I've gone through my share of development IDE's. First it was JBuilder, then NetBeans, now Eclipse. There have been many reasons over the years for me to switch IDE's (price, features, speed), and I have stuck with Eclipse for the past two years because it "just works". At least it did work until I migrated my development environment from Windows to Linux, and noticed that the performance of Eclipse went down the toilet. Seriously, I'm working with 1GB of RAM, SATA hard drive and a 2.4 Ghz P4. I just can't excuse the kind of performance I'm seeing.
This has caused me to rethink why I moved to Eclipse. I originally switched from NetBeans to Eclipse because NetBeans was sooo slooow, but now it seems like NetBeans may have finally stepped up to the plate to address their slowness. This blog from a NetBean's developer provides some EXCELLENT insight into what NetBeans has done to improve their IDE. His view is biased (since he is a NetBeans developer), yet I found it very fair and informational. I think the ONLY reason that the NetBeans team has invested so much time into the area of performance is because of the threat of Eclipse. And in the end, competition is good for us developers. Each IDE pushes the envelope a bit further and forces the other IDE's to play catchup. The area of refactoring is one particular "hot topic" where Eclipse has offered a plethora of features that NetBeans is just beginning to roll out.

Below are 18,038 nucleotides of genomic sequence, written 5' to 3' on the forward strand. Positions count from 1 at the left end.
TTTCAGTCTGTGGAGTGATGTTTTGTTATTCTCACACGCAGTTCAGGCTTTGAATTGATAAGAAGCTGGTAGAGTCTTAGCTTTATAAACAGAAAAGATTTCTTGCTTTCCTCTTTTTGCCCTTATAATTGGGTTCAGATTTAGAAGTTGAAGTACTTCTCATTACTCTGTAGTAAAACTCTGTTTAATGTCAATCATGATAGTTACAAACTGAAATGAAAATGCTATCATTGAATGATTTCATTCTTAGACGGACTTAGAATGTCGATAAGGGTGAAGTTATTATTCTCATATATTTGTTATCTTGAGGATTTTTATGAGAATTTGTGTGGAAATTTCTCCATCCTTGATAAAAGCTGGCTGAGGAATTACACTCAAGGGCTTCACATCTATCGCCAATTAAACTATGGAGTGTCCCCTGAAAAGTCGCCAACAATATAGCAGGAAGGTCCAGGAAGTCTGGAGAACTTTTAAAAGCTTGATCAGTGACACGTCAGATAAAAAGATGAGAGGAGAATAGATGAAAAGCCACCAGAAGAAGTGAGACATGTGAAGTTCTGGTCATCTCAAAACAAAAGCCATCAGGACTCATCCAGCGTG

I can now faithfully say that my previous blog claiming that SWT was the wrong choice for Eclipse was correct. Eclipse developers are now stuck improving their SWT client libraries across multiple hardware configurations, instead of improving their IDE and rich client support. Swing is NOT slow, and it has been proven time and time again to be the right direction for client side Java development. Sun has thrown a TON of resources at Swing, starting with JDK 1.4, and the work that is being done in this area is very encouraging. Has anyone out there seen the OpenGL integration for the Java2D pipeline!?!? This is the kind of stuff that makes me excited to be working on Swing applications. If Swing or AWT is broken, as some people claim, PROVE IT! And now, with the next release of Java, we can actually fix the problem, instead of investing resources into a seperate solution.